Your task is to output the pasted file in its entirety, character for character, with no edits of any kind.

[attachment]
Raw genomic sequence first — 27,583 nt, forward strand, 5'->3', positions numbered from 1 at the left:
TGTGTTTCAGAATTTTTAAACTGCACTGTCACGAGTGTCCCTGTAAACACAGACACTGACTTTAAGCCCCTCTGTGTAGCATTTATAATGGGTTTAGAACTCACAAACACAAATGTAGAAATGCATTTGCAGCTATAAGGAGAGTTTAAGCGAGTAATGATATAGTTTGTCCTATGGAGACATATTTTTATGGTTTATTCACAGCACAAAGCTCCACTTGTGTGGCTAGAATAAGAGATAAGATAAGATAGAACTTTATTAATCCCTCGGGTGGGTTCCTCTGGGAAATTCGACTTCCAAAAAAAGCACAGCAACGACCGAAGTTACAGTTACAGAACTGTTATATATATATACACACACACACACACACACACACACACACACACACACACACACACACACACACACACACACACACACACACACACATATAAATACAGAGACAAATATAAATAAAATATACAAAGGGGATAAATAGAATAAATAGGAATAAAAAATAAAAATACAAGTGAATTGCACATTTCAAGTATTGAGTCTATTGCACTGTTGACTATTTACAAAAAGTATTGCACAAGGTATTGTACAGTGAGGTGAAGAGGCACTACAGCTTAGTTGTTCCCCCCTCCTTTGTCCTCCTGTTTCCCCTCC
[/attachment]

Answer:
Raw genomic sequence first — 27,583 nt, forward strand, 5'->3', positions numbered from 1 at the left:
TGTGTTTCAGAATTTTTAAACTGCACTGTCACGAGTGTCCCTGTAAACACAGACACTGACTTTAAGCCCCTCTGTGTAGCATTTATAATGGGTTTAGAACTCACAAACACAAATGTAGAAATGCATTTGCAGCTATAAGGAGAGTTTAAGCGAGTAATGATATAGTTTGTCCTATGGAGACATATTTTTATGGTTTATTCACAGCACAAAGCTCCACTTGTGTGGCTAGAATAAGAGATAAGATAAGATAGAACTTTATTAATCCCTCGGGTGGGTTCCTCTGGGAAATTCGACTTCCAAAAAAAGCACAGCAACGACCGAAGTTACAGTTACAGAACTGTTATATATATATACACACACACACACACACACACACACACACACACACACACACACACACACACACACACACACACACACACACACACATATAAATACAGAGACAAATATAAATAAAATATACAAAGGGGATAAATAGAATAAATAGGAATAAAAAATAAAAATACAAGTGAATTGCACATTTCAAGTATTGAGTCTATTGCACTGTTGACTATTTACAAAAAGTATTGCACAAGGTATTGTACAGTGAGGTGAAGAGGCACTACAGCTTAGTTGTTCCCCCCTCCTTTGTCCTCCTGTTTCCCCTCC